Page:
AdWords made big waves last week as they quietly rolled out new a new search results format that has 4 ads at the top of the page and 0 in the right sidebar. Reactions have been all over the place, as you might expect, but the change is here to stay. And, I expect it will become more of the norm for search results in general, not just those with “a deep commercial intent” as currently described for the criteria for no sidebar ads by Google. It is an interesting change, for sure. I wrote about my quick thoughts as to why this is probably happening when the news broke last week. But the implications of this move are a lot bigger than just the loss of some ad space.
As people were talking and/or freaking out about the loss of these ad positions, it got me thinking about the larger picture and the longer game.
A Little History
I have been working in internet marketing, and marketing in general, for a long time. Long enough for me to remember the revolutionary nature of the internet when it came to advertising. Before the web, if you wanted to advertise to potential customers, your options were pretty much limited to print, direct mail, outdoor (billboards), radio or television. The playing field was definitely uneven and favored those with larger budgets. Smaller businesses often had to rely on local print publications or small targeted mailings to augment their word-of-mouth efforts. Only the larger brands could afford to advertise on network television or in big magazines. They had a very distinct advantage over the littler guys.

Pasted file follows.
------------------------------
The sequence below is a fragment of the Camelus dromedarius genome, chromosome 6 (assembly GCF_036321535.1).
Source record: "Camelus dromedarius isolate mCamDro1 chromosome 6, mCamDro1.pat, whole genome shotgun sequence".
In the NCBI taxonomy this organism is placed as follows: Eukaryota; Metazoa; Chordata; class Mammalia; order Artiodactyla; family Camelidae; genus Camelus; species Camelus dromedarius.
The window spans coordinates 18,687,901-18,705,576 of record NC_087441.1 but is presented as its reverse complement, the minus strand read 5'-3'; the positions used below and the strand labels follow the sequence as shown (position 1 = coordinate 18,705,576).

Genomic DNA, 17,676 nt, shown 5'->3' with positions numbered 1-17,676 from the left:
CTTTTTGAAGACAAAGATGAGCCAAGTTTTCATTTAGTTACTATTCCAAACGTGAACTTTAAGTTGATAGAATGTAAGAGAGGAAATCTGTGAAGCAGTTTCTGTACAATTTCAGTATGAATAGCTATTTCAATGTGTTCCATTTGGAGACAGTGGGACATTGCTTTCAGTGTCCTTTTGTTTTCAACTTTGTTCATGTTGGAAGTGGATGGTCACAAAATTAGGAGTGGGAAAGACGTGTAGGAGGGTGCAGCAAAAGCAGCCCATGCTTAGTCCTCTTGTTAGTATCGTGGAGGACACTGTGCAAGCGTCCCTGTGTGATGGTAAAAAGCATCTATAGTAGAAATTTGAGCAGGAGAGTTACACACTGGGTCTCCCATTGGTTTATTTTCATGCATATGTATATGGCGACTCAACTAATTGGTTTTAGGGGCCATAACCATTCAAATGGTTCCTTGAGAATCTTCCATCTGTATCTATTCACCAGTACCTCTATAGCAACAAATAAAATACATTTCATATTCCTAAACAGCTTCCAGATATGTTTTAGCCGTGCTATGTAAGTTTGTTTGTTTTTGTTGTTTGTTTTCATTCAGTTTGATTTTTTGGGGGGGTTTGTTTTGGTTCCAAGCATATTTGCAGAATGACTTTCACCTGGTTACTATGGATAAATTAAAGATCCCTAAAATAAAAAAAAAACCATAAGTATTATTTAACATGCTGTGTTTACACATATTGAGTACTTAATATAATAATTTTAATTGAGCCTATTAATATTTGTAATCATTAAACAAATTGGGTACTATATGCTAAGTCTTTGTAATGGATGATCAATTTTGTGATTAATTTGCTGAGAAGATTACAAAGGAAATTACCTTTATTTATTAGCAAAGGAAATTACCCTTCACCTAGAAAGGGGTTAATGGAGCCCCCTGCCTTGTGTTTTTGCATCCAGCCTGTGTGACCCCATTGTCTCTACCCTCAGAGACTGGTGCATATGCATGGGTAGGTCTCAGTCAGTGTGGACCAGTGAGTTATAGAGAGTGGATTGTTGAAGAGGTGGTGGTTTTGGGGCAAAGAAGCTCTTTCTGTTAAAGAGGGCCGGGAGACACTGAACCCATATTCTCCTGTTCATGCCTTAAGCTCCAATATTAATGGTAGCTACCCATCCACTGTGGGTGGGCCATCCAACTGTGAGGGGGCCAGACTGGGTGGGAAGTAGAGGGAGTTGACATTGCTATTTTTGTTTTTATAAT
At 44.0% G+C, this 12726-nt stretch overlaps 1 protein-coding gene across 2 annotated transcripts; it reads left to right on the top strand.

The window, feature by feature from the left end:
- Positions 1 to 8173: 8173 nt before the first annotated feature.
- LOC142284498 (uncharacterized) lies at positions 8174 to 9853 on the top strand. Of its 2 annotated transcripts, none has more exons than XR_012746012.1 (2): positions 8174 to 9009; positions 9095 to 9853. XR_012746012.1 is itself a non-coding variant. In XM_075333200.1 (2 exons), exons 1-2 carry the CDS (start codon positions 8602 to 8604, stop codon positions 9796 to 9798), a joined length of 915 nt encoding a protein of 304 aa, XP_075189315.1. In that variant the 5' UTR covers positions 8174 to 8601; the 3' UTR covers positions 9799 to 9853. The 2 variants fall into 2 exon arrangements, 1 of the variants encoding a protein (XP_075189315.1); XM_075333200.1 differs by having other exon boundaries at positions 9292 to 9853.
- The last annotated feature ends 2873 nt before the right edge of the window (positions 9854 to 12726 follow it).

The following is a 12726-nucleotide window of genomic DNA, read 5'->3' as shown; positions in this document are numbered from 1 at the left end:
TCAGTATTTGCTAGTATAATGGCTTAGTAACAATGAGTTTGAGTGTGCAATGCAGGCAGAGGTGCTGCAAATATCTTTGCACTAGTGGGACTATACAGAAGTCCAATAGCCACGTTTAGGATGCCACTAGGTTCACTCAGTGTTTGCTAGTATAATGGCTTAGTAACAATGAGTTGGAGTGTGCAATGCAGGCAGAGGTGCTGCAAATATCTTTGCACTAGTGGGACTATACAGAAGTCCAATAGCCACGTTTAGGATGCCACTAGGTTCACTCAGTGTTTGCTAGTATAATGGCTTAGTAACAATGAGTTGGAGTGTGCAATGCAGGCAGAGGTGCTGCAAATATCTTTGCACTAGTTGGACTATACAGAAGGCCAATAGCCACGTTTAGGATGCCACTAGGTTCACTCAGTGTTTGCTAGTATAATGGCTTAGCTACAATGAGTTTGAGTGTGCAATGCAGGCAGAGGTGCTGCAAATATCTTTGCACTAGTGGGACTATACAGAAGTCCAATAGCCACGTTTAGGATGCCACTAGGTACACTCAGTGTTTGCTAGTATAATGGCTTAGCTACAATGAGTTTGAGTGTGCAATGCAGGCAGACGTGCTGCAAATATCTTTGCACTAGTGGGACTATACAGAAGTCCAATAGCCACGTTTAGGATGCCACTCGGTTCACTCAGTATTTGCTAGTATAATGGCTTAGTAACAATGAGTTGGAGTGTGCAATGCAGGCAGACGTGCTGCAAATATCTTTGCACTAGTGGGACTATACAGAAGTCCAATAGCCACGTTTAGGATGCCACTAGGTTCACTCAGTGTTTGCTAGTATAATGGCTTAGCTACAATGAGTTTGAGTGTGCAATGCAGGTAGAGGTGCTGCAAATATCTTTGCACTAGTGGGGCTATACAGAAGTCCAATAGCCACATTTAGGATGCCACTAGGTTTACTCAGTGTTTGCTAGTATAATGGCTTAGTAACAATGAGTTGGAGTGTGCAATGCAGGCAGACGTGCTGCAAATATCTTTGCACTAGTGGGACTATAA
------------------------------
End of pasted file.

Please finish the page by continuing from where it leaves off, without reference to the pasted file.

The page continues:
Then along comes this internet thing and suddenly, even a small business had a real chance at reaching potential customers on nearly equal footing to bigger companies. It was a really exciting time. Put together a web site, stuff some relevant keywords into it and you were off to the races. Even paid search in the beginning was really easy to get visibility. The “management” tools for the early PPC platforms were, to put it kindly, not very sophisticated.
Businesses could make a small investment in digital and see a return. This was when clicks were measured largely in cents, not dollars!
The Current Landscape
Fast forward to today and things look so different! Gone are the days where if you had a decent title tag and focused on a particular keyword you could expect first page Google organic search results positioning. Gone also are the days when, for many, many industries or categories, where you could invest a truly small amount of money into AdWords per month and reap relatively big rewards from the effort.
Costs per click have been rising dramatically for years. In quite a few industries or verticals it is not at all uncommon for clicks to be priced upward of $25, $50 or even into the hundreds of dollars each. This development is not small business friendly, by any stretch of the imagination. These click price points are not just for the types of terms where the advertisers “have the budget” to handle it either. As one example, clicks for plumbing and HVAC terms often start at $30 and can go up into triple digits for competitive terms. That is some serious money for a local business.